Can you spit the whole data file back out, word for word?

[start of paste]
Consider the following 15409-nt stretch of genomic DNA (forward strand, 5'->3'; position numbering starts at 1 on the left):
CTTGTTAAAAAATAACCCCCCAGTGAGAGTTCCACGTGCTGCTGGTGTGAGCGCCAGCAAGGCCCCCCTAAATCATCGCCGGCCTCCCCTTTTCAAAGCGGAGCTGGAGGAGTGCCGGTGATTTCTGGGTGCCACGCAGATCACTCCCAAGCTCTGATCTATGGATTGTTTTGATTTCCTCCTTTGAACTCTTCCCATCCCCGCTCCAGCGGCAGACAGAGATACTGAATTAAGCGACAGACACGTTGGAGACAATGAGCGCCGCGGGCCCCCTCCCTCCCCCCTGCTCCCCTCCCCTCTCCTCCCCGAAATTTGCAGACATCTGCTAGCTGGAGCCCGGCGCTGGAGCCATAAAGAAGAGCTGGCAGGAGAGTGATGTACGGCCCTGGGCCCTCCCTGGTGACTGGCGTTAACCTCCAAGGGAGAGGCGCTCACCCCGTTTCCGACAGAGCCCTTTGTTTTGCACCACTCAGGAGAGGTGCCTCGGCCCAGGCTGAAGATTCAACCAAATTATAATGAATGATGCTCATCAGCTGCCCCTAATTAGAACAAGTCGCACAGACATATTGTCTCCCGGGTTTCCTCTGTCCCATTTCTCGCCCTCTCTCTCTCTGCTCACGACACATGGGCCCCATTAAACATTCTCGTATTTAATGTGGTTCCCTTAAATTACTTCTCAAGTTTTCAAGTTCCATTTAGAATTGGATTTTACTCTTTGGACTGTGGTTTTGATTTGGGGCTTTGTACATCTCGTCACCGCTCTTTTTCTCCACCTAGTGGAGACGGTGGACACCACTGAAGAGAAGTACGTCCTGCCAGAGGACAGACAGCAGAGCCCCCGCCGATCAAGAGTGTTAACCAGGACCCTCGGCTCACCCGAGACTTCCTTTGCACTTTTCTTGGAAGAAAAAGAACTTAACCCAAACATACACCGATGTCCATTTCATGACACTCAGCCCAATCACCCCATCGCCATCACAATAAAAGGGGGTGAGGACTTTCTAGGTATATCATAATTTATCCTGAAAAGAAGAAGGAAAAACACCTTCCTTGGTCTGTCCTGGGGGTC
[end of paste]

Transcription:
Consider the following 15409-nt stretch of genomic DNA (forward strand, 5'->3'; position numbering starts at 1 on the left):
CTTGTTAAAAAATAACCCCCCAGTGAGAGTTCCACGTGCTGCTGGTGTGAGCGCCAGCAAGGCCCCCCTAAATCATCGCCGGCCTCCCCTTTTCAAAGCGGAGCTGGAGGAGTGCCGGTGATTTCTGGGTGCCACGCAGATCACTCCCAAGCTCTGATCTATGGATTGTTTTGATTTCCTCCTTTGAACTCTTCCCATCCCCGCTCCAGCGGCAGACAGAGATACTGAATTAAGCGACAGACACGTTGGAGACAATGAGCGCCGCGGGCCCCCTCCCTCCCCCCTGCTCCCCTCCCCTCTCCTCCCCGAAATTTGCAGACATCTGCTAGCTGGAGCCCGGCGCTGGAGCCATAAAGAAGAGCTGGCAGGAGAGTGATGTACGGCCCTGGGCCCTCCCTGGTGACTGGCGTTAACCTCCAAGGGAGAGGCGCTCACCCCGTTTCCGACAGAGCCCTTTGTTTTGCACCACTCAGGAGAGGTGCCTCGGCCCAGGCTGAAGATTCAACCAAATTATAATGAATGATGCTCATCAGCTGCCCCTAATTAGAACAAGTCGCACAGACATATTGTCTCCCGGGTTTCCTCTGTCCCATTTCTCGCCCTCTCTCTCTCTGCTCACGACACATGGGCCCCATTAAACATTCTCGTATTTAATGTGGTTCCCTTAAATTACTTCTCAAGTTTTCAAGTTCCATTTAGAATTGGATTTTACTCTTTGGACTGTGGTTTTGATTTGGGGCTTTGTACATCTCGTCACCGCTCTTTTTCTCCACCTAGTGGAGACGGTGGACACCACTGAAGAGAAGTACGTCCTGCCAGAGGACAGACAGCAGAGCCCCCGCCGATCAAGAGTGTTAACCAGGACCCTCGGCTCACCCGAGACTTCCTTTGCACTTTTCTTGGAAGAAAAAGAACTTAACCCAAACATACACCGATGTCCATTTCATGACACTCAGCCCAATCACCCCATCGCCATCACAATAAAAGGGGGTGAGGACTTTCTAGGTATATCATAATTTATCCTGAAAAGAAGAAGGAAAAACACCTTCCTTGGTCTGTCCTGGGGGTC